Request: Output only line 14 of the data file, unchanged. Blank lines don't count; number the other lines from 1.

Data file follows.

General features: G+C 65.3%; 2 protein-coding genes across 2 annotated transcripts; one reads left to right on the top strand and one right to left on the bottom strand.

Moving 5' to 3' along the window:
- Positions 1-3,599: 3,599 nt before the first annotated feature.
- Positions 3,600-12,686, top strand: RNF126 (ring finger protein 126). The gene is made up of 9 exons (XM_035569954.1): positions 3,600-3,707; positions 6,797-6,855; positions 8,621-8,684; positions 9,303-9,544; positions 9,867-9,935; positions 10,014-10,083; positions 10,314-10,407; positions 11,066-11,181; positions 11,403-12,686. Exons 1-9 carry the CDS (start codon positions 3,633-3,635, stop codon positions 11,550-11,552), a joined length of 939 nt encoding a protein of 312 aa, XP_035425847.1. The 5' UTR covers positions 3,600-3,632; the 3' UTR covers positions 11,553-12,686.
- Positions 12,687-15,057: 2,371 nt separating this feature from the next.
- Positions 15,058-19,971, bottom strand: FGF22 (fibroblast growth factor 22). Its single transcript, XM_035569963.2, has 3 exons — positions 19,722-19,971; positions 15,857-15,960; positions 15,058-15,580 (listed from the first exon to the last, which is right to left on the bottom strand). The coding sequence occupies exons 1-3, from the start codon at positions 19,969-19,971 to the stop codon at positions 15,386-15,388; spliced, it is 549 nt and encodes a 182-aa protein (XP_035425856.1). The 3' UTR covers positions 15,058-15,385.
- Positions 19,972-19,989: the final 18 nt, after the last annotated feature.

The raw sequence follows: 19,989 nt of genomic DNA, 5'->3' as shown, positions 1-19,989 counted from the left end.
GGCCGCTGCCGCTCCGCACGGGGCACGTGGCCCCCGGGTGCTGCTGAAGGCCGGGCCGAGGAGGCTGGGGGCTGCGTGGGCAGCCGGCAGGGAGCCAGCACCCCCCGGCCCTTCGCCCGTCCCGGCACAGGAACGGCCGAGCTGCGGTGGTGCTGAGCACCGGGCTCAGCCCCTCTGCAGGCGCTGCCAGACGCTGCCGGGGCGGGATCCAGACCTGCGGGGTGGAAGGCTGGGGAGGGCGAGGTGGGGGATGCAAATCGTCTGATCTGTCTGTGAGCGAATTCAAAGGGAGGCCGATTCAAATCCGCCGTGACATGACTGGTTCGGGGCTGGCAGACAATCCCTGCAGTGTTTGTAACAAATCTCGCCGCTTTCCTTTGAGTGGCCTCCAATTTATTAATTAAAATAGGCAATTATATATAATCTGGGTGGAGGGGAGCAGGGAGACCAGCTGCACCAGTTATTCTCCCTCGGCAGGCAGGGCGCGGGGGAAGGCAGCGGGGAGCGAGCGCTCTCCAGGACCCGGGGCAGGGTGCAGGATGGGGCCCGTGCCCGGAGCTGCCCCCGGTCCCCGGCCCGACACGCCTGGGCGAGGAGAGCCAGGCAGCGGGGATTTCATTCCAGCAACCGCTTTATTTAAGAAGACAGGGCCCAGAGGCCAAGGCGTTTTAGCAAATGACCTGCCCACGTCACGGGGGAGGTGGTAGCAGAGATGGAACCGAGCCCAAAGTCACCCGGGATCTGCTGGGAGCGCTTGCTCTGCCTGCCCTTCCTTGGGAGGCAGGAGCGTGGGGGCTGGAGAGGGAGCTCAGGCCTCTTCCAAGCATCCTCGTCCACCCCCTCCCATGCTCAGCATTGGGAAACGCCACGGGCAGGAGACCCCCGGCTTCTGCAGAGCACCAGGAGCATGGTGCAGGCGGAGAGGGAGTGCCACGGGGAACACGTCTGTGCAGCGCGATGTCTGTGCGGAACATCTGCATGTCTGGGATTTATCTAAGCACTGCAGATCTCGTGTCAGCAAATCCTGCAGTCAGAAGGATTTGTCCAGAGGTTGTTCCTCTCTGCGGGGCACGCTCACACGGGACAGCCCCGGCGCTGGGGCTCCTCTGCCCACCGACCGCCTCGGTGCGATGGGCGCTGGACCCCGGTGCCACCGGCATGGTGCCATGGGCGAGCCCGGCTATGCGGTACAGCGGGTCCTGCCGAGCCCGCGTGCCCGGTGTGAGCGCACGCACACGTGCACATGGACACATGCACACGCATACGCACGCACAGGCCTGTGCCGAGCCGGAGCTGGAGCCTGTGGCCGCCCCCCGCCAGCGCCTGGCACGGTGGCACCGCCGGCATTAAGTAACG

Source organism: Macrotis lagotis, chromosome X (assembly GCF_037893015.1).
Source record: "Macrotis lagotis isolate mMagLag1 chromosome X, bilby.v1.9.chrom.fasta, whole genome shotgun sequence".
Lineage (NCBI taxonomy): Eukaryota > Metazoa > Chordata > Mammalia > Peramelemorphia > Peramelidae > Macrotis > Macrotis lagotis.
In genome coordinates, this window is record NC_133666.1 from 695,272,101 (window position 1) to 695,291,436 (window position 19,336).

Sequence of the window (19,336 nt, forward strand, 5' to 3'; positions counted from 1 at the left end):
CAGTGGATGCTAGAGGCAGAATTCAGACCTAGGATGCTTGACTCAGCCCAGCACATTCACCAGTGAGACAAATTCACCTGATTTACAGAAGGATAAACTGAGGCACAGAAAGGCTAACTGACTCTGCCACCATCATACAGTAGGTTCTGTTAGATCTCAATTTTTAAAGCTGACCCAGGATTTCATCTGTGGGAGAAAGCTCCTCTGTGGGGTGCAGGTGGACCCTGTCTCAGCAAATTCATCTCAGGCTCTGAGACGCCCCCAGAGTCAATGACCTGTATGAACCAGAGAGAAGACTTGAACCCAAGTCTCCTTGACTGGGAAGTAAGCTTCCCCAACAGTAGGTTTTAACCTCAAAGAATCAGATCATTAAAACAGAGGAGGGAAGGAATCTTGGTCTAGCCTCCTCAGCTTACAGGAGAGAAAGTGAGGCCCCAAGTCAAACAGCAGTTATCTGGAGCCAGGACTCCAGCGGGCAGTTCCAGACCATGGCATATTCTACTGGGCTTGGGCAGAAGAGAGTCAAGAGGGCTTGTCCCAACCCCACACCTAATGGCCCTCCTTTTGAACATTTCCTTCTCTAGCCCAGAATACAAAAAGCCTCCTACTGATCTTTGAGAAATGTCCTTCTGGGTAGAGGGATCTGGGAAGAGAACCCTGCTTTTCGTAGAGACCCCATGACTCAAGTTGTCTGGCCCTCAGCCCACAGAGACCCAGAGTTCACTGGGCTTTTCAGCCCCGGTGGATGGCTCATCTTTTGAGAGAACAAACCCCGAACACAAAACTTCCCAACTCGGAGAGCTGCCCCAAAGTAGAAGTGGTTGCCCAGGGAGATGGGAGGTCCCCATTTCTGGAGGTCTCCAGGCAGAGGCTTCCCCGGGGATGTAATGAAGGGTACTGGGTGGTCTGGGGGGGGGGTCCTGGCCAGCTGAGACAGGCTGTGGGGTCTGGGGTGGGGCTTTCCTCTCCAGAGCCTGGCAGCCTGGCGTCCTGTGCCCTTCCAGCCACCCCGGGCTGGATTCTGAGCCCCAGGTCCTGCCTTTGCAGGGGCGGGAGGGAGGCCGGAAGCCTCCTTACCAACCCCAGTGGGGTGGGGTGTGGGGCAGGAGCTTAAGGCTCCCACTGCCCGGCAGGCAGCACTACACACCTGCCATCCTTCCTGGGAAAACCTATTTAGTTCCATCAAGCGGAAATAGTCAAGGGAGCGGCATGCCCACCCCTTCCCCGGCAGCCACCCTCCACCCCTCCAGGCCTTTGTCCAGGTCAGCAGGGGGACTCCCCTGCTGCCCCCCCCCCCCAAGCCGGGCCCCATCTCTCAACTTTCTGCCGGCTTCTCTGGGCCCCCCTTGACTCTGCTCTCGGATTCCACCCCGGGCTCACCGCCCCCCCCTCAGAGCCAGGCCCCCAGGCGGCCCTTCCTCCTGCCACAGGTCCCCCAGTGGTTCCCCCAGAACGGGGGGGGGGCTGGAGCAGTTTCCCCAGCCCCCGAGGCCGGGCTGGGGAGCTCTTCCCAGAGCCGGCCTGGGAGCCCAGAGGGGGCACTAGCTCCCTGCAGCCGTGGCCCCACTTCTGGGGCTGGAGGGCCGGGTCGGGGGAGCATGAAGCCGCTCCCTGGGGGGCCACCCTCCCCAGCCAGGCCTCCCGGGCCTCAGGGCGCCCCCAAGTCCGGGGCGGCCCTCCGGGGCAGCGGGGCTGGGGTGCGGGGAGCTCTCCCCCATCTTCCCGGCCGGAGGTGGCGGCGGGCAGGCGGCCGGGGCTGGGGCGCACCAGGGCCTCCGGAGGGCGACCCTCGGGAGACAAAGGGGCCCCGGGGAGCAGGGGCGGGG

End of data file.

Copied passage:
Sequence of the window (19,336 nt, forward strand, 5' to 3'; positions counted from 1 at the left end):